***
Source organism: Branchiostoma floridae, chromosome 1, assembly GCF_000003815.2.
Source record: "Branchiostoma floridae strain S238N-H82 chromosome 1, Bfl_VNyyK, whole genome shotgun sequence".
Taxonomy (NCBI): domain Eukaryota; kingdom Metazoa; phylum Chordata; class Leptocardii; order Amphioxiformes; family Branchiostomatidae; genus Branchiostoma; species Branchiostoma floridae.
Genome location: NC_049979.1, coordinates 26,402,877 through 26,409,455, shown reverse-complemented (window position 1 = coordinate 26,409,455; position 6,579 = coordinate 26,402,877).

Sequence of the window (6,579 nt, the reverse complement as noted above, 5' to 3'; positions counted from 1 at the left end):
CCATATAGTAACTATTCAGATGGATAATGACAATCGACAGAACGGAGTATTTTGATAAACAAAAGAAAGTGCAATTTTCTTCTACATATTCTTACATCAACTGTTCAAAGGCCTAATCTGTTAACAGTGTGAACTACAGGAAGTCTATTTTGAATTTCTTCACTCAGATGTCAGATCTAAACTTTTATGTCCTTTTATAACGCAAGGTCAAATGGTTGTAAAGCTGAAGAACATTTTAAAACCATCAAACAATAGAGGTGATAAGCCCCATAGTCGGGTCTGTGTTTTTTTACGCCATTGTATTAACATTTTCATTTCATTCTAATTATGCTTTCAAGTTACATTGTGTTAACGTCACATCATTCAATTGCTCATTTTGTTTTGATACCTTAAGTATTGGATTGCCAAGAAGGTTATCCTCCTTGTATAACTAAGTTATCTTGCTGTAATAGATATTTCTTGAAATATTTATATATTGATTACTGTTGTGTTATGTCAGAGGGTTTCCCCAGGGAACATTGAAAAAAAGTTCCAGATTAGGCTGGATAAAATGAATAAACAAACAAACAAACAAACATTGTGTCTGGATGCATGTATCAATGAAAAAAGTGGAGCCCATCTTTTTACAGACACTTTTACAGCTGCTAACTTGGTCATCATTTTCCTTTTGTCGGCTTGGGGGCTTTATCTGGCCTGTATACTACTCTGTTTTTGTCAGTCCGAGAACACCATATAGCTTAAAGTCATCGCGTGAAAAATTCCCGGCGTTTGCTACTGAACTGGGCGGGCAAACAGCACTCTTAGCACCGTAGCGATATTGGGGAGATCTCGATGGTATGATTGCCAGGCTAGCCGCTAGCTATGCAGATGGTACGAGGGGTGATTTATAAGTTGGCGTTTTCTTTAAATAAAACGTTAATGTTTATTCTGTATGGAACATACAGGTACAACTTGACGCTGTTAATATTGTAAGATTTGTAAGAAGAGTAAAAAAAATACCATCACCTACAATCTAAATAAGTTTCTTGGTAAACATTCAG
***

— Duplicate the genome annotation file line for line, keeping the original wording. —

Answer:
Source organism: Branchiostoma floridae, chromosome 1, assembly GCF_000003815.2.
Source record: "Branchiostoma floridae strain S238N-H82 chromosome 1, Bfl_VNyyK, whole genome shotgun sequence".
Taxonomy (NCBI): domain Eukaryota; kingdom Metazoa; phylum Chordata; class Leptocardii; order Amphioxiformes; family Branchiostomatidae; genus Branchiostoma; species Branchiostoma floridae.
Genome location: NC_049979.1, coordinates 26,402,877 through 26,409,455, shown reverse-complemented (window position 1 = coordinate 26,409,455; position 6,579 = coordinate 26,402,877).

Sequence of the window (6,579 nt, the reverse complement as noted above, 5' to 3'; positions counted from 1 at the left end):
CCATATAGTAACTATTCAGATGGATAATGACAATCGACAGAACGGAGTATTTTGATAAACAAAAGAAAGTGCAATTTTCTTCTACATATTCTTACATCAACTGTTCAAAGGCCTAATCTGTTAACAGTGTGAACTACAGGAAGTCTATTTTGAATTTCTTCACTCAGATGTCAGATCTAAACTTTTATGTCCTTTTATAACGCAAGGTCAAATGGTTGTAAAGCTGAAGAACATTTTAAAACCATCAAACAATAGAGGTGATAAGCCCCATAGTCGGGTCTGTGTTTTTTTACGCCATTGTATTAACATTTTCATTTCATTCTAATTATGCTTTCAAGTTACATTGTGTTAACGTCACATCATTCAATTGCTCATTTTGTTTTGATACCTTAAGTATTGGATTGCCAAGAAGGTTATCCTCCTTGTATAACTAAGTTATCTTGCTGTAATAGATATTTCTTGAAATATTTATATATTGATTACTGTTGTGTTATGTCAGAGGGTTTCCCCAGGGAACATTGAAAAAAAGTTCCAGATTAGGCTGGATAAAATGAATAAACAAACAAACAAACAAACATTGTGTCTGGATGCATGTATCAATGAAAAAAGTGGAGCCCATCTTTTTACAGACACTTTTACAGCTGCTAACTTGGTCATCATTTTCCTTTTGTCGGCTTGGGGGCTTTATCTGGCCTGTATACTACTCTGTTTTTGTCAGTCCGAGAACACCATATAGCTTAAAGTCATCGCGTGAAAAATTCCCGGCGTTTGCTACTGAACTGGGCGGGCAAACAGCACTCTTAGCACCGTAGCGATATTGGGGAGATCTCGATGGTATGATTGCCAGGCTAGCCGCTAGCTATGCAGATGGTACGAGGGGTGATTTATAAGTTGGCGTTTTCTTTAAATAAAACGTTAATGTTTATTCTGTATGGAACATACAGGTACAACTTGACGCTGTTAATATTGTAAGATTTGTAAGAAGAGTAAAAAAAATACCATCACCTACAATCTAAATAAGTTTCTTGGTAAACATTCAG